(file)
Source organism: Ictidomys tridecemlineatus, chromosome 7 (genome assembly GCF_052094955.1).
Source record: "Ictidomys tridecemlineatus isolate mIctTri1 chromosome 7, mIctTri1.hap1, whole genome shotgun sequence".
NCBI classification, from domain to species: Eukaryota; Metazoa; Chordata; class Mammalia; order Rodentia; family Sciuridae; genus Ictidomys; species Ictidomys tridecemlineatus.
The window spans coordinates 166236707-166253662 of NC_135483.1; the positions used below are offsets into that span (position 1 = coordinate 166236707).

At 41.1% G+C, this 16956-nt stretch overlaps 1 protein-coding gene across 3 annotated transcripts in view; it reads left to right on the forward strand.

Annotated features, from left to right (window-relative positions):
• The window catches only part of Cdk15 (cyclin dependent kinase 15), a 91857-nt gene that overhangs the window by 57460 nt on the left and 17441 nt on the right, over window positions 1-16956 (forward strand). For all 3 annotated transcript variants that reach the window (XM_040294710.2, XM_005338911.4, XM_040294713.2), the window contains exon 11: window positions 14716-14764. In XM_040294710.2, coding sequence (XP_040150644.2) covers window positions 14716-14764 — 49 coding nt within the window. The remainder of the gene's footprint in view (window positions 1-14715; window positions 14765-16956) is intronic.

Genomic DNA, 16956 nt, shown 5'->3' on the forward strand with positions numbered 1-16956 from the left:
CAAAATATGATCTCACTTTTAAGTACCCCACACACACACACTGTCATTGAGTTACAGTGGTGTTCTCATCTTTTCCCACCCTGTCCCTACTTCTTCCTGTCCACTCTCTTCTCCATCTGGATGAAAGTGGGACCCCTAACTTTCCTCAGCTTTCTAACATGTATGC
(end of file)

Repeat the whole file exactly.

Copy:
Source organism: Ictidomys tridecemlineatus, chromosome 7 (genome assembly GCF_052094955.1).
Source record: "Ictidomys tridecemlineatus isolate mIctTri1 chromosome 7, mIctTri1.hap1, whole genome shotgun sequence".
NCBI classification, from domain to species: Eukaryota; Metazoa; Chordata; class Mammalia; order Rodentia; family Sciuridae; genus Ictidomys; species Ictidomys tridecemlineatus.
The window spans coordinates 166236707-166253662 of NC_135483.1; the positions used below are offsets into that span (position 1 = coordinate 166236707).

At 41.1% G+C, this 16956-nt stretch overlaps 1 protein-coding gene across 3 annotated transcripts in view; it reads left to right on the forward strand.

Annotated features, from left to right (window-relative positions):
• The window catches only part of Cdk15 (cyclin dependent kinase 15), a 91857-nt gene that overhangs the window by 57460 nt on the left and 17441 nt on the right, over window positions 1-16956 (forward strand). For all 3 annotated transcript variants that reach the window (XM_040294710.2, XM_005338911.4, XM_040294713.2), the window contains exon 11: window positions 14716-14764. In XM_040294710.2, coding sequence (XP_040150644.2) covers window positions 14716-14764 — 49 coding nt within the window. The remainder of the gene's footprint in view (window positions 1-14715; window positions 14765-16956) is intronic.

Genomic DNA, 16956 nt, shown 5'->3' on the forward strand with positions numbered 1-16956 from the left:
CAAAATATGATCTCACTTTTAAGTACCCCACACACACACACTGTCATTGAGTTACAGTGGTGTTCTCATCTTTTCCCACCCTGTCCCTACTTCTTCCTGTCCACTCTCTTCTCCATCTGGATGAAAGTGGGACCCCTAACTTTCCTCAGCTTTCTAACATGTATGC